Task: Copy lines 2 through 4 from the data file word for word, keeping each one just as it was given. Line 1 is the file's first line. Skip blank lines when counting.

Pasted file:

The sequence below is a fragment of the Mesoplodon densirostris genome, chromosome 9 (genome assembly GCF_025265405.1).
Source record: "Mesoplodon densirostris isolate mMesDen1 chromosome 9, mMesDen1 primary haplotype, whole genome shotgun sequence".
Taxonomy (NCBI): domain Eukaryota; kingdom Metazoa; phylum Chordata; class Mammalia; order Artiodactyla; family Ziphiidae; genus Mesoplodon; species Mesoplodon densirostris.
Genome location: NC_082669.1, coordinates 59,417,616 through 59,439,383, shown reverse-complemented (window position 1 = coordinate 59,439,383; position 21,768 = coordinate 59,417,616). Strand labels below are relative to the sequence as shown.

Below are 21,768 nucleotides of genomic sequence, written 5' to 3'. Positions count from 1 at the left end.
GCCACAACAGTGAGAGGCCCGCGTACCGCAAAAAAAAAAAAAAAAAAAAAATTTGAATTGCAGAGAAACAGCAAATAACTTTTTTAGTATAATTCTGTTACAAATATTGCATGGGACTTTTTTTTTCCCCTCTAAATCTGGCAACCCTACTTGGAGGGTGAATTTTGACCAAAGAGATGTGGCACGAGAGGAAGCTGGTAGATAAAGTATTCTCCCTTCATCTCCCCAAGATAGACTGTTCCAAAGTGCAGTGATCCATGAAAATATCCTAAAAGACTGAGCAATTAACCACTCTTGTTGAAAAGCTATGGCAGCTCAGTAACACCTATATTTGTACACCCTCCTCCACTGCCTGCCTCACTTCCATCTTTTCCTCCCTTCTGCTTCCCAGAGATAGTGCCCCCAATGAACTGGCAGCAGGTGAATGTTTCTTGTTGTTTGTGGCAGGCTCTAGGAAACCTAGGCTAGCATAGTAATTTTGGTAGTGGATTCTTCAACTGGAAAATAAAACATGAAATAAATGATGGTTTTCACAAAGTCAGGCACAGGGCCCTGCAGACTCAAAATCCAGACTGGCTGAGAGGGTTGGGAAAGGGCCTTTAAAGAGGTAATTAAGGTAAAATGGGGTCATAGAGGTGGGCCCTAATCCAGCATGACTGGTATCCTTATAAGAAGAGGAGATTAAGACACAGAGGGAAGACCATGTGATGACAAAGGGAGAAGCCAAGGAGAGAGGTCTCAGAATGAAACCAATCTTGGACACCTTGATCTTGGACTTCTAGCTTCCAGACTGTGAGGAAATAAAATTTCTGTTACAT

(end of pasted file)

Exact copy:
Source record: "Mesoplodon densirostris isolate mMesDen1 chromosome 9, mMesDen1 primary haplotype, whole genome shotgun sequence".
Taxonomy (NCBI): domain Eukaryota; kingdom Metazoa; phylum Chordata; class Mammalia; order Artiodactyla; family Ziphiidae; genus Mesoplodon; species Mesoplodon densirostris.
Genome location: NC_082669.1, coordinates 59,417,616 through 59,439,383, shown reverse-complemented (window position 1 = coordinate 59,439,383; position 21,768 = coordinate 59,417,616). Strand labels below are relative to the sequence as shown.